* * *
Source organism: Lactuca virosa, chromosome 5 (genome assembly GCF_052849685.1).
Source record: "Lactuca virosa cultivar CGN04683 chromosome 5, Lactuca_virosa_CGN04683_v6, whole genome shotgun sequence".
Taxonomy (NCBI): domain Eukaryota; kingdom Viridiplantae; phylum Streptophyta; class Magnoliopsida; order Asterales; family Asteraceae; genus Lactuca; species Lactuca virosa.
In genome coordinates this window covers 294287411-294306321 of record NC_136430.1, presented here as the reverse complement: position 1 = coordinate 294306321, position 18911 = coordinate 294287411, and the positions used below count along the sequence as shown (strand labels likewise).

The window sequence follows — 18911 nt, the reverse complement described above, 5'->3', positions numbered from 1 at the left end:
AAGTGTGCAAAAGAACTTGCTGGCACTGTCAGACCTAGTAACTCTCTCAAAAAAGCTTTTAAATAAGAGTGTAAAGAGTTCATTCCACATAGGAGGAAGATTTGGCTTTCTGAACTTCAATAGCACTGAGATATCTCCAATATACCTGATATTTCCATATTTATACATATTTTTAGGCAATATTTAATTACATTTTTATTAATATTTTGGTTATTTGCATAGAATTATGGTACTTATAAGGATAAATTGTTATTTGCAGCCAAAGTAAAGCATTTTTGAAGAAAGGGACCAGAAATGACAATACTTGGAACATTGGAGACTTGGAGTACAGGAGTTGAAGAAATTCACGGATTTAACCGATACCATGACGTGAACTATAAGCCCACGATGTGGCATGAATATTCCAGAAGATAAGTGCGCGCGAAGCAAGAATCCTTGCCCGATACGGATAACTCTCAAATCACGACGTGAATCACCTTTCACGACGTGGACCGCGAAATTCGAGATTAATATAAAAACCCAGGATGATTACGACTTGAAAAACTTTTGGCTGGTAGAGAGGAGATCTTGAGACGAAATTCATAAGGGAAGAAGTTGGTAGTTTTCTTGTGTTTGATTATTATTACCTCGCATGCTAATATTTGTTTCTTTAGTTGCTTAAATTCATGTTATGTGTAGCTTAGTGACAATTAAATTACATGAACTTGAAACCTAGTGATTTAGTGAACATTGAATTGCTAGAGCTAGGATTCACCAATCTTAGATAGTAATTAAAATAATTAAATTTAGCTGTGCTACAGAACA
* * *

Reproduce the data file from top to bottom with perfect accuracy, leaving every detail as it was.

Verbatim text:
Source organism: Lactuca virosa, chromosome 5 (genome assembly GCF_052849685.1).
Source record: "Lactuca virosa cultivar CGN04683 chromosome 5, Lactuca_virosa_CGN04683_v6, whole genome shotgun sequence".
Taxonomy (NCBI): domain Eukaryota; kingdom Viridiplantae; phylum Streptophyta; class Magnoliopsida; order Asterales; family Asteraceae; genus Lactuca; species Lactuca virosa.
In genome coordinates this window covers 294287411-294306321 of record NC_136430.1, presented here as the reverse complement: position 1 = coordinate 294306321, position 18911 = coordinate 294287411, and the positions used below count along the sequence as shown (strand labels likewise).

The window sequence follows — 18911 nt, the reverse complement described above, 5'->3', positions numbered from 1 at the left end:
AAGTGTGCAAAAGAACTTGCTGGCACTGTCAGACCTAGTAACTCTCTCAAAAAAGCTTTTAAATAAGAGTGTAAAGAGTTCATTCCACATAGGAGGAAGATTTGGCTTTCTGAACTTCAATAGCACTGAGATATCTCCAATATACCTGATATTTCCATATTTATACATATTTTTAGGCAATATTTAATTACATTTTTATTAATATTTTGGTTATTTGCATAGAATTATGGTACTTATAAGGATAAATTGTTATTTGCAGCCAAAGTAAAGCATTTTTGAAGAAAGGGACCAGAAATGACAATACTTGGAACATTGGAGACTTGGAGTACAGGAGTTGAAGAAATTCACGGATTTAACCGATACCATGACGTGAACTATAAGCCCACGATGTGGCATGAATATTCCAGAAGATAAGTGCGCGCGAAGCAAGAATCCTTGCCCGATACGGATAACTCTCAAATCACGACGTGAATCACCTTTCACGACGTGGACCGCGAAATTCGAGATTAATATAAAAACCCAGGATGATTACGACTTGAAAAACTTTTGGCTGGTAGAGAGGAGATCTTGAGACGAAATTCATAAGGGAAGAAGTTGGTAGTTTTCTTGTGTTTGATTATTATTACCTCGCATGCTAATATTTGTTTCTTTAGTTGCTTAAATTCATGTTATGTGTAGCTTAGTGACAATTAAATTACATGAACTTGAAACCTAGTGATTTAGTGAACATTGAATTGCTAGAGCTAGGATTCACCAATCTTAGATAGTAATTAAAATAATTAAATTTAGCTGTGCTACAGAACA